Counterfactual thinking enables us to shift from perceiving the immediate environment to imagining a different one. It is key for learning from past experiences, planning and predicting (if I jump off the cliff, x is likely to happen), problem solving, innovation and creativity (maybe I’ll shift careers, arrange my kitchen drawers differently), and it is essential for improving an imperfect world. It also underpins moral emotions like regret and blame (I regret betraying my friend). Neurologically, counterfactual thinking depends on a network of systems for affective processing, mental stimulation, and cognitive control, and it is a symptom of a number of mental illnesses, including schizophrenia.
I don’t think it would be an exaggeration to say that we have lost our ability for counterfactual thinking en masse. But why did this happen? There are a lot of factors — with political ones at the top of the list — but one thing that surely contributed is that we lost a sense of play.
Yes, play. Let me explain. With a few exceptions, our culture has a pretty cynical view of the value of play. Even when we do it, we see play time as wasted and messy, allowing for an intolerable number of mistakes and the possibility of outcomes that don’t fit neatly into an existing framework. This messiness is a sign of weakness, and weakness is a threat to our tribal culture.
I think our culture is intolerant of play because it is intolerant of individuality and of distractions from the messaging we’re “supposed” to hear. It is also intolerant of joy, of anything that helps us to feel healthier, more alive, more focused and more jubilant. Furthermore, it doesn’t result in immediate, “concrete deliverables.”
But what if there was more play in science, in medicine and in politics? What if politicians said “What if we did x instead? Let’s just try out the idea?” What if, instead of your doctor writing a script for the “recommended” pharmaceutical, s/he said “What if you reduced your sugar intake… or… tried walking more? Let’s just try.”
“The stick that stirs the drink”
The non-superficiality of play is hardly a new idea. It was central to the development of the culture of Ancient Greece, one of the greatest civilizations in the world. It is telling that Greek words for play (paidia), children (paides) and education (paideia) have the same root. For the Greeks, play was essential not just to sport and theatre, but to ritual, music, and of course word play (rhetoric).
The Greek philosopher, Plato, saw play as deeply influential to the way children develop as adults. We can prevent social disorder, he wrote, by regulating the nature of children’s play. In his Laws, Plato proposed harnessing play for certain purposes: “If a boy is to be a good farmer or a good builder, he should play at building toy houses or at farming and be provided by his tutor with miniature tools modelled on real ones…One should see games as a means of directing children’s tastes and inclinations to the role they will fill as adults.”
Play is also the basis of the Socratic method, the back-and-forth technique of questioning and answering, trying things out, generating contradictions and imagining alternatives to find better hypotheses. Dialectic is essentially playing with ideas.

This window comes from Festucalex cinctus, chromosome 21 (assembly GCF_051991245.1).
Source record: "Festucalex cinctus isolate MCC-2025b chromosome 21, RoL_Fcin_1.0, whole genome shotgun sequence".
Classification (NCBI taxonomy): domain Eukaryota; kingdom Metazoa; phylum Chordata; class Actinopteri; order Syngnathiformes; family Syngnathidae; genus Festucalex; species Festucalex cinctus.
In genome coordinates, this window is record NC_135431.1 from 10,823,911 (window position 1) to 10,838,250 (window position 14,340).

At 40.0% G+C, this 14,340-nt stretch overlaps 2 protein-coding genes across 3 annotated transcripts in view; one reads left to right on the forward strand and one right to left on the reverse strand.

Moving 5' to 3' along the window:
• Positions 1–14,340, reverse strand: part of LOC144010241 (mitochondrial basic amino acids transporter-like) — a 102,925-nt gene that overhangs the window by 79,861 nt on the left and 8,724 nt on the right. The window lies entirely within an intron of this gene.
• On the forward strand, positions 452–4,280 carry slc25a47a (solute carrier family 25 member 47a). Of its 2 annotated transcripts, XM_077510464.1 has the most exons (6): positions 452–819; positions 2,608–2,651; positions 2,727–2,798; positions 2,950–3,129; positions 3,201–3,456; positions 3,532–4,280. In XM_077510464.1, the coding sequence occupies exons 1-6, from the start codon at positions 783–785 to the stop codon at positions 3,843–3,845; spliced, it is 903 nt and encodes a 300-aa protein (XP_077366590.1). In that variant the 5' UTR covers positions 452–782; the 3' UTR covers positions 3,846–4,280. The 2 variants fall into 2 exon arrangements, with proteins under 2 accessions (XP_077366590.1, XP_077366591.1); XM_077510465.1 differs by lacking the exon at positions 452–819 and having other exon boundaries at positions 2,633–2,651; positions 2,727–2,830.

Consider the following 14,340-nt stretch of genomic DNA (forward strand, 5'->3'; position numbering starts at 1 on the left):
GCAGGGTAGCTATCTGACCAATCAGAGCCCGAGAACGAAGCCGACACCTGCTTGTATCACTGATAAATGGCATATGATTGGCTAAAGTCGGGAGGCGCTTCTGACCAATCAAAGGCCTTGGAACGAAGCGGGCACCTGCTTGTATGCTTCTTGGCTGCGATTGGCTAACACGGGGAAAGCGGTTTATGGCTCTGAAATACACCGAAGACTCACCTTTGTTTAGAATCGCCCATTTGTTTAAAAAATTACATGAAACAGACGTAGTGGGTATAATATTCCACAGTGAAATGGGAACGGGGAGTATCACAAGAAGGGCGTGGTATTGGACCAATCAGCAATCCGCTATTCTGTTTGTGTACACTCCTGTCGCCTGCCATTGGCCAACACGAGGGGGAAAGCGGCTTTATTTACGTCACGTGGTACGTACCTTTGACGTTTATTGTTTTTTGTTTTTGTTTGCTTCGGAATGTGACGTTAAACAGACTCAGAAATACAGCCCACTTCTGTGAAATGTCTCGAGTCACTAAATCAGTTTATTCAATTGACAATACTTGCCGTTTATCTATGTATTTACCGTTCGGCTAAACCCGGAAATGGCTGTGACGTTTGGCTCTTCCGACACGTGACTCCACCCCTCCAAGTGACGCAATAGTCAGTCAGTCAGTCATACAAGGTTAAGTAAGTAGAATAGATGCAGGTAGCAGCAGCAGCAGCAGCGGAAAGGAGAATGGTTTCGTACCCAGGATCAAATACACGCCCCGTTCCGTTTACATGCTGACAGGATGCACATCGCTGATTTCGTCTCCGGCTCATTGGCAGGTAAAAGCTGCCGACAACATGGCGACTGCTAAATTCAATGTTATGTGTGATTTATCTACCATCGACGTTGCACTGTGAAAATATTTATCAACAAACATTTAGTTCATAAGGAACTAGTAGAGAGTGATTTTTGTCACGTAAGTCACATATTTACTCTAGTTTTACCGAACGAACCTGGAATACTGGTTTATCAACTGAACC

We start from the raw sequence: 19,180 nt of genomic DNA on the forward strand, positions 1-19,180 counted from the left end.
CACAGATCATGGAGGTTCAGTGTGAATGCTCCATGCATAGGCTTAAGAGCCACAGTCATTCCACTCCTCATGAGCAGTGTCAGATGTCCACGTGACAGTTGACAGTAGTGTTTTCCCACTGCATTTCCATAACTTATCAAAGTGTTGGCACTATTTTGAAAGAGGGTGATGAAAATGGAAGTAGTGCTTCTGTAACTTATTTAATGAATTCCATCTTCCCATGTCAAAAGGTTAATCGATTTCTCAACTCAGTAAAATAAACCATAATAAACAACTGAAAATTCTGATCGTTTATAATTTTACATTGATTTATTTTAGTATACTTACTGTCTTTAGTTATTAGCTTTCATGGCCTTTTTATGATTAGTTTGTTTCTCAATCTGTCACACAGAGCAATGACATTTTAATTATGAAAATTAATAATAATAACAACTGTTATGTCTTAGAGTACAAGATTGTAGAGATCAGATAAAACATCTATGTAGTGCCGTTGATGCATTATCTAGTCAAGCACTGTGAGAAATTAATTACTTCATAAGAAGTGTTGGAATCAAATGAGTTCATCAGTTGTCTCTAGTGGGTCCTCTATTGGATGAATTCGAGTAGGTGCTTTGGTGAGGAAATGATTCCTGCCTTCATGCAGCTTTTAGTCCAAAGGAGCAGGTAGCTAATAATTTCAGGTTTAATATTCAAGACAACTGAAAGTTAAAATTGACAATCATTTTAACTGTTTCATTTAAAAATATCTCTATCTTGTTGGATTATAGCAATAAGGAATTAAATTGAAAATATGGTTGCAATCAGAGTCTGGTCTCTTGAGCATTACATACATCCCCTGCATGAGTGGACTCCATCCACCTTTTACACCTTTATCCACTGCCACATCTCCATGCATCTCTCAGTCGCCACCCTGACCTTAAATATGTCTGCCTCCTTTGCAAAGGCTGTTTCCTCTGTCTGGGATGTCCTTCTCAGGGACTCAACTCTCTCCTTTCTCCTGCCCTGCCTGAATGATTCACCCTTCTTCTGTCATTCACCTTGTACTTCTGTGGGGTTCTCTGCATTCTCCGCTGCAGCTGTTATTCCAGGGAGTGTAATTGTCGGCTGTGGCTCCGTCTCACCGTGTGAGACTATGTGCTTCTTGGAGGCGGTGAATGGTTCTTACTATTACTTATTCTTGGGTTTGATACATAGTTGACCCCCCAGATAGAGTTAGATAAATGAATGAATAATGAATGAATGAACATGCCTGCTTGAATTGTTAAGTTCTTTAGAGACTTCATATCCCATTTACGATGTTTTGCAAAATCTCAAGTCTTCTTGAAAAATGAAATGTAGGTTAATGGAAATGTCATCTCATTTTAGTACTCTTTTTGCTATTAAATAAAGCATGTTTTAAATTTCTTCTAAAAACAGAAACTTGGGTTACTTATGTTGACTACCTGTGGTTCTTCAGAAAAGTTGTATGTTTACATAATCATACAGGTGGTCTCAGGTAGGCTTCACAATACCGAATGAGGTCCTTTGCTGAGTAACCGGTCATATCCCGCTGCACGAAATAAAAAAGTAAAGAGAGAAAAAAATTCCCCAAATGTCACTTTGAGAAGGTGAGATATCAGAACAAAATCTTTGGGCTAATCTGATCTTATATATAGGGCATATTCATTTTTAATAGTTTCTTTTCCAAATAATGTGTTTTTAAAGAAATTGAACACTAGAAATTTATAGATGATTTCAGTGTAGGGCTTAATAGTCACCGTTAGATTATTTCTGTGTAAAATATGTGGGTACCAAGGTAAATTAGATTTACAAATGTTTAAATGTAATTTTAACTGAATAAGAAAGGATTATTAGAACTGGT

A number of contemporaries agree with Plato. The philosopher Colin McGinn wrote in 2008 that “Play is a vital part of any full life, and a person who never plays is worse than a ‘dull boy:’ he or she lacks imagination, humour and a proper sense of value. Only the bleakest and most life-denying Puritanism could warrant deleting all play from human life…..”
And Stuart Brown, founder of the National Institute for Play, wrote: “I don’t think it is too much to say that play can save your life. It certainly has salvaged mine. Life without play is a grinding, mechanical existence organized around doing things necessary for survival. Play is the stick that stirs the drink. It is the basis of all art, games, books, sports, movies, fashion, fun, and wonder — in short, the basis of what we think of as civilization.”
Education as Activity
Play is key but it’s not the only thing missing in modern education. The fact that we have lost it is a symptom, I think, of a more fundamental misunderstanding about what education is and is meant to do.
Let’s go back to the idea of education being an activity. Perhaps the most well-known quotation about education is “Education is not the filling of a pail, but the lighting of a fire.” It litters university recruitment pages, inspirational posters, mugs, and sweatshirts. Typically attributed to William Butler Yeats, the quotation is actually from Plutarch’s essay “On Listening” in which he writes “For the mind does not require filling like a bottle, but rather, like wood, it only requires kindling to create in it an impulse to think independently and an ardent desire for the truth.”
The way Plutarch contrasts learning with filling suggests that the latter was a common, but mistaken, idea. Strangely, we seem to have returned to the mistake and to the assumption that, once you get your bottle filled up, you are complete, you are educated. But if education is a kindling instead of a filling, how is the kindling achieved? How do you help to “create an impulse to think independently?” Let’s do another thought experiment.
If you knew that you could get away with anything, suffering no impunity, what would you do?